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Article: Chief sustainability officers and corporate social (Ir)responsibility

TitleChief sustainability officers and corporate social (Ir)responsibility
Authors
Keywordsattention‐based view
chief sustainability officer
corporate social (ir)responsibility
top management team
upper echelons theory
Issue Date2020
PublisherJohn Wiley & Sons Ltd. The Journal's web site is located at http://www.interscience.wiley.com/jpages/0143-2095
Citation
Strategic Management Journal, 2020, v. 41 n. 4, p. 656-680 How to Cite?
AbstractResearch Summary: How will a chief sustainability officer (CSO) influence corporate social performance? Building upon the upper echelons perspective and the attention‐based view, this study argues that while a CSO helps channel managerial attention to a firm's social domain, managerial attention is more likely to be directed to negative issues than to positive issues. In addition, such relationships are contingent on the focal firm's governance design and its industry culpability. Analysis of a sample of S&P 500 firms for the period of 2005–2014 largely renders support to our predictions. Managerial Summary: While more and more firms start to put a chief sustainability officer (CSO) on its top management team (TMT), the implications for corporate social performance of CSO presence remain unclear. With a sample of S&P 500 firms, we find that the presence of a CSO increases the firm's socially responsible activities (CSR) and reduces its socially irresponsible activities (CSiR). Moreover, CSO presence has a greater effect on reducing CSiR than on increasing CSR. These relationships become stronger when the firm has a sustainability committee on the board and is in a culpable industry.
Persistent Identifierhttp://hdl.handle.net/10722/281847
ISSN
2019 Impact Factor: 5.471
2015 SCImago Journal Rankings: 6.278

 

DC FieldValueLanguage
dc.contributor.authorFu, R-
dc.contributor.authorTang, Y-
dc.contributor.authorChen, G-
dc.date.accessioned2020-04-03T07:22:38Z-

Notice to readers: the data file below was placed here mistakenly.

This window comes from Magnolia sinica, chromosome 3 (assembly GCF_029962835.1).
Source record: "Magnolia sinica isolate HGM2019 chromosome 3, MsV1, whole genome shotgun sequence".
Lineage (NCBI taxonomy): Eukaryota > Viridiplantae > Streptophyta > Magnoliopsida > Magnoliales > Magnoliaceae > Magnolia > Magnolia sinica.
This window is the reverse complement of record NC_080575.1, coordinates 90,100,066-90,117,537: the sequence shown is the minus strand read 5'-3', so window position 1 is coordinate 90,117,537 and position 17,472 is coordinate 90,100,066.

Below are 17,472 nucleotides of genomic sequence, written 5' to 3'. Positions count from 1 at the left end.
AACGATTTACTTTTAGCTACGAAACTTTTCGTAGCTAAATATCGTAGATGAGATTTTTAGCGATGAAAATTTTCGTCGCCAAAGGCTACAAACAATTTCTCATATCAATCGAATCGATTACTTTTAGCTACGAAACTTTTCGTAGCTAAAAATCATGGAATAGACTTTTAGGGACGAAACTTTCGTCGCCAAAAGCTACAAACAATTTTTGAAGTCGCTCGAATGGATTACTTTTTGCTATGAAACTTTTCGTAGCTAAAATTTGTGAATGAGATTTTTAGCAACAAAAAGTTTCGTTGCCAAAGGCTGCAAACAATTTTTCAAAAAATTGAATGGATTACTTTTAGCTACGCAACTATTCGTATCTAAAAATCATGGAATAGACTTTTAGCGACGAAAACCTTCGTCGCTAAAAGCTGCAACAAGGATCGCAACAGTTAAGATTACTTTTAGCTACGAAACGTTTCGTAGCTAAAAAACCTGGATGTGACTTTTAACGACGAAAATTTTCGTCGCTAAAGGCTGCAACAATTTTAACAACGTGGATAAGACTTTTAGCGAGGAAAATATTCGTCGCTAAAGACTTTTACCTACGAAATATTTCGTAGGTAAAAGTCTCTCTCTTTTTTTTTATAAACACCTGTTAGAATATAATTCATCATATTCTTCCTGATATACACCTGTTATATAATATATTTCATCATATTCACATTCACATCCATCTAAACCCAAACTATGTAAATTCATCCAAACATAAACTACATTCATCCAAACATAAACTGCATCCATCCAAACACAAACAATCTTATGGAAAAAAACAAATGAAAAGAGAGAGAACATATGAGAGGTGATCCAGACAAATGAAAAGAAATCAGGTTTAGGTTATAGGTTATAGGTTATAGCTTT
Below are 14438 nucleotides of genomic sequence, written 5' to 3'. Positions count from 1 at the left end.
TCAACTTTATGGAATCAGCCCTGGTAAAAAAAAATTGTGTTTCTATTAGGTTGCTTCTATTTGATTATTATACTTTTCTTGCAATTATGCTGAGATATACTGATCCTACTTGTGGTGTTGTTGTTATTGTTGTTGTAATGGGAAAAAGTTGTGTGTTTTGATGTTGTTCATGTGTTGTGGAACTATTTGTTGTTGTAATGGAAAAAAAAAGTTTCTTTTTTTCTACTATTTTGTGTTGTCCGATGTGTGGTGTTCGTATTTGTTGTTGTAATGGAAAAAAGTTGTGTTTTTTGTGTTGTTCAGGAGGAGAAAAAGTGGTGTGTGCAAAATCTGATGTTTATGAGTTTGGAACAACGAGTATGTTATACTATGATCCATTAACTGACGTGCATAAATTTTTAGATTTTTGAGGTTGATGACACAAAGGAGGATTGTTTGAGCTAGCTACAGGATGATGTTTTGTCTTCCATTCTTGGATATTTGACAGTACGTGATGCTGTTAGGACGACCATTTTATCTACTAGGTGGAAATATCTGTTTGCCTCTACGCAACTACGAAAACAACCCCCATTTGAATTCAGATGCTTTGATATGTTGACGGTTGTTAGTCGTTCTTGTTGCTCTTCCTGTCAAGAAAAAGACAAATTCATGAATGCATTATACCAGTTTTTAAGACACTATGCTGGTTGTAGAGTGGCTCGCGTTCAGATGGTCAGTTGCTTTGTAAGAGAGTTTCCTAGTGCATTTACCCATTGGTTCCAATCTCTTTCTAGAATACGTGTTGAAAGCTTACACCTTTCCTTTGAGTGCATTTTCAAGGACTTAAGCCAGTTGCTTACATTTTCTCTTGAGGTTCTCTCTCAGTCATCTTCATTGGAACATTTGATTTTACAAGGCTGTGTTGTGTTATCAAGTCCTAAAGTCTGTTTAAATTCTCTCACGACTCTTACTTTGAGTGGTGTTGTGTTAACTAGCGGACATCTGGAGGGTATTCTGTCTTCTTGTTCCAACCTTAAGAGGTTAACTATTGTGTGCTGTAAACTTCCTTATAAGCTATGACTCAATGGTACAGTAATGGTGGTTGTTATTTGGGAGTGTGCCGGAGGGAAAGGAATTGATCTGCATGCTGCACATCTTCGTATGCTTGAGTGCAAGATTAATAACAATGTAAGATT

dc.date.available2020-04-03T07:22:38Z-
dc.date.issued2020-
dc.identifier.citationStrategic Management Journal, 2020, v. 41 n. 4, p. 656-680-
dc.identifier.issn0143-2095-
dc.identifier.urihttp://hdl.handle.net/10722/281847-
dc.description.abstractResearch Summary: How will a chief sustainability officer (CSO) influence corporate social performance? Building upon the upper echelons perspective and the attention‐based view, this study argues that while a CSO helps channel managerial attention to a firm's social domain, managerial attention is more likely to be directed to negative issues than to positive issues. In addition, such relationships are contingent on the focal firm's governance design and its industry culpability. Analysis of a sample of S&P 500 firms for the period of 2005–2014 largely renders support to our predictions. Managerial Summary: While more and more firms start to put a chief sustainability officer (CSO) on its top management team (TMT), the implications for corporate social performance of CSO presence remain unclear. With a sample of S&P 500 firms, we find that the presence of a CSO increases the firm's socially responsible activities (CSR) and reduces its socially irresponsible activities (CSiR). Moreover, CSO presence has a greater effect on reducing CSiR than on increasing CSR. These relationships become stronger when the firm has a sustainability committee on the board and is in a culpable industry.-
dc.languageeng-
dc.publisherJohn Wiley & Sons Ltd. The Journal's web site is located at http://www.interscience.wiley.com/jpages/0143-2095-
dc.relation.ispartofStrategic Management Journal-
dc.rightsPreprint This is the pre-peer reviewed version of the following article: [FULL CITE], which has been published in final form at [Link to final article using the DOI]. This article may be used for non-commercial purposes in accordance with Wiley Terms and Conditions for Use of Self-Archived Versions. Postprint This is the peer reviewed version of the following article: [FULL CITE], which has been published in final form at [Link to final article using the DOI]. This article may be used for non-commercial purposes in accordance with Wiley Terms and Conditions for Use of Self-Archived Versions.-
dc.subjectattention‐based view-
dc.subjectchief sustainability officer-
dc.subjectcorporate social (ir)responsibility-
dc.subjecttop management team-
dc.subjectupper echelons theory-
dc.titleChief sustainability officers and corporate social (Ir)responsibility-
dc.typeArticle-
dc.identifier.emailTang, Y: msytang@hku.hk-
dc.identifier.authorityTang, Y=rp02574-
dc.description.naturelink_to_subscribed_fulltext-
dc.identifier.doi10.1002/smj.3113-
dc.identifier.scopuseid_2-s2.0-85076102223-
dc.identifier.hkuros309657-
dc.identifier.volume41-
dc.identifier.issue4-
dc.identifier.spage656-
dc.identifier.epage680-
dc.publisher.placeUnited Kingdom-

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